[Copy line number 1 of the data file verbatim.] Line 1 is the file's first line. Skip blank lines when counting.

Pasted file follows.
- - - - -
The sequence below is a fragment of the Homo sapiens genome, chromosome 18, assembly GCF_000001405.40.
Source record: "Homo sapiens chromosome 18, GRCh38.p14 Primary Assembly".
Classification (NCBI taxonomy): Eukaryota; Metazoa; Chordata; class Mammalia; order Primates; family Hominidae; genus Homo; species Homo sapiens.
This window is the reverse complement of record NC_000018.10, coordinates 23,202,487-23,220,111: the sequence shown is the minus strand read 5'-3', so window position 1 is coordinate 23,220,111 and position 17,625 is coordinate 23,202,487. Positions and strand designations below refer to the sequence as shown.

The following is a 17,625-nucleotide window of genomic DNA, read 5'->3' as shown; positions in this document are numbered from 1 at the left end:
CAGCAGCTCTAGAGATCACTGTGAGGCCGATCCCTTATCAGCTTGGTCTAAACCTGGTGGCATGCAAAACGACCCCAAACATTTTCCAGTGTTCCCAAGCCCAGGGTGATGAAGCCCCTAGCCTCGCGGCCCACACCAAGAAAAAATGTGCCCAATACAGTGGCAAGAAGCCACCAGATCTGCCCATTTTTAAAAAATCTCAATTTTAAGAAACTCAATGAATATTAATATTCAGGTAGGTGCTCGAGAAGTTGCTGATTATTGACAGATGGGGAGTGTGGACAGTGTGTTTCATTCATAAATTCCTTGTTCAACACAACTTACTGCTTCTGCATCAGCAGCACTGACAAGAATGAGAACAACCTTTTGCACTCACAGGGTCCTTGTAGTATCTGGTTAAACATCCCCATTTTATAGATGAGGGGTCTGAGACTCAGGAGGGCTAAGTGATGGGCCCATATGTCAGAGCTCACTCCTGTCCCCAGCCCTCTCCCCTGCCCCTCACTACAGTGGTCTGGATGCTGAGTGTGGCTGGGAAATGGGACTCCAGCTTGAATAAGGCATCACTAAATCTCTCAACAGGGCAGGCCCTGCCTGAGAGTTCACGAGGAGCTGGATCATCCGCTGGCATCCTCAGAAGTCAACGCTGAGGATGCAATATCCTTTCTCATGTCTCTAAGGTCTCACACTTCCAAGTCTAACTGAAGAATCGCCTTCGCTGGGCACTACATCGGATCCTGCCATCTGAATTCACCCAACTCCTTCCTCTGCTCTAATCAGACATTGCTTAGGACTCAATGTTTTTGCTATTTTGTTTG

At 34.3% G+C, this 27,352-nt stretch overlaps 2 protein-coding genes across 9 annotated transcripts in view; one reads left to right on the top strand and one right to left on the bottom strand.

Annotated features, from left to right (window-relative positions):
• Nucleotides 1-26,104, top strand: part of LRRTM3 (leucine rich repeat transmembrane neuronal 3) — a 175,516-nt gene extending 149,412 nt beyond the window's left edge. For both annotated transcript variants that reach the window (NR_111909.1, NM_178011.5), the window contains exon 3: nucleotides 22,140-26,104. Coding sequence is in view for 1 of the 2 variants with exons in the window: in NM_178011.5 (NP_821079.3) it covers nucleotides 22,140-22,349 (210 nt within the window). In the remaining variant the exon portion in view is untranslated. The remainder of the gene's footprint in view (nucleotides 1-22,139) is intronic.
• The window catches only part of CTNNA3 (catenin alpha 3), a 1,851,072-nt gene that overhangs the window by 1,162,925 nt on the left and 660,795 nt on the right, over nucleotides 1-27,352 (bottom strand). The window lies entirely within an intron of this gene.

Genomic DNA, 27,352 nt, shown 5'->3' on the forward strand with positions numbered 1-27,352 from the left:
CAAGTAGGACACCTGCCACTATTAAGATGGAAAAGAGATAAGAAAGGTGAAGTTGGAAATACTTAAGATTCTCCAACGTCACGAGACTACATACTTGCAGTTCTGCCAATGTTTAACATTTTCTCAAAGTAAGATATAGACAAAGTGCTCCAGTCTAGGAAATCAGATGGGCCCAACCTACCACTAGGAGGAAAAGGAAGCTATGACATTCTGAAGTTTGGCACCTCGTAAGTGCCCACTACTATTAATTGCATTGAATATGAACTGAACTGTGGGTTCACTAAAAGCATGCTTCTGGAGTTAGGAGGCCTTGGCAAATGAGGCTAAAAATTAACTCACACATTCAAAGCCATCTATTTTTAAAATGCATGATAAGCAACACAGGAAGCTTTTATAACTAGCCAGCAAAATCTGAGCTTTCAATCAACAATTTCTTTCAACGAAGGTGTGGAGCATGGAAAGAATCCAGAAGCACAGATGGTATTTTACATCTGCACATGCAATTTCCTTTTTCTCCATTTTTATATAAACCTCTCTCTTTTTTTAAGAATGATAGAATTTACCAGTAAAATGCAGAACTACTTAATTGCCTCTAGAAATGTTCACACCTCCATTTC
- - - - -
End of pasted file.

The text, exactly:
The sequence below is a fragment of the Homo sapiens genome, chromosome 18, assembly GCF_000001405.40.